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Around 15 million workers across the country clock-in to work when many other people are falling asleep. Working the night shift is a reality for many employees, from police officers to nurses, and factory workers to retail stock workers.

But new research indicates that working the night shift can lead employees to face heightened risks of workplace accidents.

The main concern is worker fatigue

Most Maryland employees who work the night shift might understand how much of a challenge it can be to get good sleep. This is often due to the interruption of their circadian rhythm. On top of that, many employees must still raise their families during the day.

However, the lack of sleep is not only a challenge for these employees but also a significant risk.

Safety and Health Magazine reports that fatigue from lack of sleep contributes to nearly one in ten work injuries. However, researchers believe that fatigue is likely a bigger problem since it is hard to measure for two reasons:

  1. Not many employees realize when fatigue influences an accident, so they do not report it.
  2. Work injury reports rarely ask about how much sleep an employee gets or if they are fatigued.

Therefore, it might be difficult to keep track of these risks, but they are real dangers that night-shift workers must understand.

What are the risks of the night shift?

Working long hours at night and not getting enough sleep often impairs workers by:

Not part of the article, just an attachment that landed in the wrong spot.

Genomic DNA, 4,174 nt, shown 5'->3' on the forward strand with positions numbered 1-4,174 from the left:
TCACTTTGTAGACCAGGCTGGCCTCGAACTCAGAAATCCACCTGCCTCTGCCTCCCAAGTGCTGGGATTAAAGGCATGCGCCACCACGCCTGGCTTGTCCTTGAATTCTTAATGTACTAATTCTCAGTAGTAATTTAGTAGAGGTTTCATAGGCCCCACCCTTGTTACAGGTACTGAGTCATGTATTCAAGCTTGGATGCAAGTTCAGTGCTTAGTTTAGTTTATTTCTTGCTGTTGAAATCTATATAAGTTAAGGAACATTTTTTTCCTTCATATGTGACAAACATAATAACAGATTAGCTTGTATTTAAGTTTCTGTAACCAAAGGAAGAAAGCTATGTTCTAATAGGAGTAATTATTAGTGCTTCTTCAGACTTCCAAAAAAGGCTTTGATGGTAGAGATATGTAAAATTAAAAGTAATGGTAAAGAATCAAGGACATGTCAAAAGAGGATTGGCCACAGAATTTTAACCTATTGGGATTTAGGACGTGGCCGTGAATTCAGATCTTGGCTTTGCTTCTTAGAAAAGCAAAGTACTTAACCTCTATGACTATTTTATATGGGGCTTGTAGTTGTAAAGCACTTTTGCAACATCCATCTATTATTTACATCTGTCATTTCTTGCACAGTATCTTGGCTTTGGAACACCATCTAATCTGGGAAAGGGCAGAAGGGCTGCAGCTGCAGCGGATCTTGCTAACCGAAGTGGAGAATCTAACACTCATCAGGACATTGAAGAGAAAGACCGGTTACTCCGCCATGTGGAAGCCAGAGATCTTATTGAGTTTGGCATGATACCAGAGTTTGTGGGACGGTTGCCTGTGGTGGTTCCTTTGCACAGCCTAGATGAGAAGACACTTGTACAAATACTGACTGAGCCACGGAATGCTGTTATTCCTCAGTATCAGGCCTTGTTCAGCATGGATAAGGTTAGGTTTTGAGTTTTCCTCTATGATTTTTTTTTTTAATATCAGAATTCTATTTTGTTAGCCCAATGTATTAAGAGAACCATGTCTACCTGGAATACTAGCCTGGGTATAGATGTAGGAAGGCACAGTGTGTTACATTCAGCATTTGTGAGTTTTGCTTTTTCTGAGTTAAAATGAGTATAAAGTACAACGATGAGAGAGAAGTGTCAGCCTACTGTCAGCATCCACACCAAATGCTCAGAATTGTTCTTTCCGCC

• Reducing their ability to react quickly
  • Minimizing a worker’s physical and mental coordination
  • Increasing the chance of employees making serious errors
  • Distracting workers from the task at hand
  • Causing employees to fall asleep on the job

The night shift and consistent fatigue can also increase an employee’s chances of developing a chronic illness, such as diabetes or cancer.

Employees: Do not underestimate the power of sleep

Most night-shift workers would be entitled to collect workers’ compensation benefits if they suffered an injury at work, even if fatigue contributed to the accident (Maryland Code, Labor and Employment § 9-501). However, employees can also take action to avoid a severe workplace accident.

Employees who ensure they obtain the recommended seven to nine hours of sleep can reduce their risk of an injury considerably. So, the most beneficial plan of action for Maryland employees is to find ways to get more sleep so that they can stay safe on the job.

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